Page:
On 28 February came the news for which 19,000 former staff of the collapsed high-street chain BHS had been waiting: its former owner, Sir Philip Green, was to pay £363m (€414m) to prop up the company’s two pension schemes.
Sir Philip has been treated as a classic villain by much of the British press. His company Arcadia sold BHS in 2015 to Retail Acquisitions Limited for the nominal sum of £1. A year later, BHS was bankrupt.
The fate of the pension schemes soon became a very public case, with parliament’s Work and Pensions Select Committee launching an inquiry. Politicians queued up to publicly vilify Sir Philip, and they also turned up the heat on the Pensions Regulator (TPR) and the Pension Protection Fund (PPF).
The committee – chaired by Frank Field – said that Sir Philip “gave insufficient priority to the BHS pension scheme over an extended period” and “contributed substantially to the demise of BHS”. During the inquiry by the committee, Sir Philip had promised to help fix the BHS schemes, which were both in deficit.
BHS was also identified in the government’s recent consultation on corporate governance reform, with the committee calling for trustees of large pension funds to be subject to the UK’s corporate governance code.
The settlement on 28 February was negotiated by TPR and paves the way for the establishment of a new pension fund, which will aim to pay better benefits than those available in the PPF, which would usually take on the scheme of a bankrupt company.
TPR chief executive Lesley Titcomb described the settlement as “a strong outcome” for BHS scheme members. “It takes account of the interests of both pensioners and the PPF, and brings a welcome level of certainty to present and future pensioners,” she added. “Throughout our discussions with Sir Philip and his team, we have always been clear that we were determined to achieve the right outcome for members of the schemes both in terms of the amount and the structure of the settlement.”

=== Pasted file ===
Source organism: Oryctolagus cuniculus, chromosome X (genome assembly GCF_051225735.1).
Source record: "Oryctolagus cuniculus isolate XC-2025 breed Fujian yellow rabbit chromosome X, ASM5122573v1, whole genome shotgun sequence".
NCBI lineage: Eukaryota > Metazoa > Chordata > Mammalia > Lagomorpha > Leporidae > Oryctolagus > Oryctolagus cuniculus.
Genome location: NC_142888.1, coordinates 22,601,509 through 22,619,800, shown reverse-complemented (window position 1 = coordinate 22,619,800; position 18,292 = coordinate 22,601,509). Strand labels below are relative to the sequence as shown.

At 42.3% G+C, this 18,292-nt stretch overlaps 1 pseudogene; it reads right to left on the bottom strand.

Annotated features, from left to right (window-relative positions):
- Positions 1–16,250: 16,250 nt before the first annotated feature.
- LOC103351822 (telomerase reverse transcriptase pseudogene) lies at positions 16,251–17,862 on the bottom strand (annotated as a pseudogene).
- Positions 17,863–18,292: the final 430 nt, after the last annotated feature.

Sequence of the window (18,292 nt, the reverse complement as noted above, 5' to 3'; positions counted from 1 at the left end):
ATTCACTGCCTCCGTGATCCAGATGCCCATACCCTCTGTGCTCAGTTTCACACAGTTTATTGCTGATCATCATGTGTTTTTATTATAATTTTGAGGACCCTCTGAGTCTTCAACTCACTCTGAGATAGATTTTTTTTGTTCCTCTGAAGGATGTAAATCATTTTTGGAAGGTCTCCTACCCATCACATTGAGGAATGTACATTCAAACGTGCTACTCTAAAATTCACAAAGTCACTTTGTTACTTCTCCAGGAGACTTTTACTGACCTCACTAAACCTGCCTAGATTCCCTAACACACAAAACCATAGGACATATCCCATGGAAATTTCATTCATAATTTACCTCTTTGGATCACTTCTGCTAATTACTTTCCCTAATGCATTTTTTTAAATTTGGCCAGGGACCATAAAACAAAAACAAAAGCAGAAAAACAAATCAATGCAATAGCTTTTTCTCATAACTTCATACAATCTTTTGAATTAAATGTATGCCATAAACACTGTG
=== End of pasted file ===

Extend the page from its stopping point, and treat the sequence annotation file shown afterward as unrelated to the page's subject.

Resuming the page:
The new scheme will be established later this year, with Chris Martin of Independent Trustee Services chairing its board – as he did the existing BHS funds. The £363m includes £343m in funding for the new scheme and a separate £20m to cover expenses and implementation costs.
The arrangement breaks new ground for the UK pension system, and comes amid unprecedented scrutiny and talk of fundamental reform.
A week before the BHS announcement, the PPF set out a proposal for a new levy, to apply to schemes operating without a substantive sponsor and ensure they contribute to the defined benefit (DB) sector lifeboat fund. This is unlikely to have been a coincidence. The levy is designed to be temporary, in the expectation that government actions later this year will shape a more long-term policy – meaning the BHS scheme could be the only one to pay it.
The fallout is by no means over. At the time of going to press, TPR was still chasing Retail Acquisitions and director Dominic Chappell for a contribution to the new scheme – although Chappell has maintained he has no responsibility towards the pension arrangements.
In addition, there have been repeated calls for TPR to be given more powers to intervene during corporate actions, and the government has raised this as a core theme of its DB reform paper.
“We have considered the case for the regulator to have a clearance regime in certain specified circumstances, although we note the very significant difficulties that would need to be overcome before such an approach could be considered,” the paper said. “It would need to be very narrowly limited to avoid potentially significant disadvantages to business, and a high threshold would need to be set for the circumstances where seeking clearance would be required.”
UK business owners should be hoping for a strong regulator – at least one that can prevent them from becoming the media’s next pension pariah.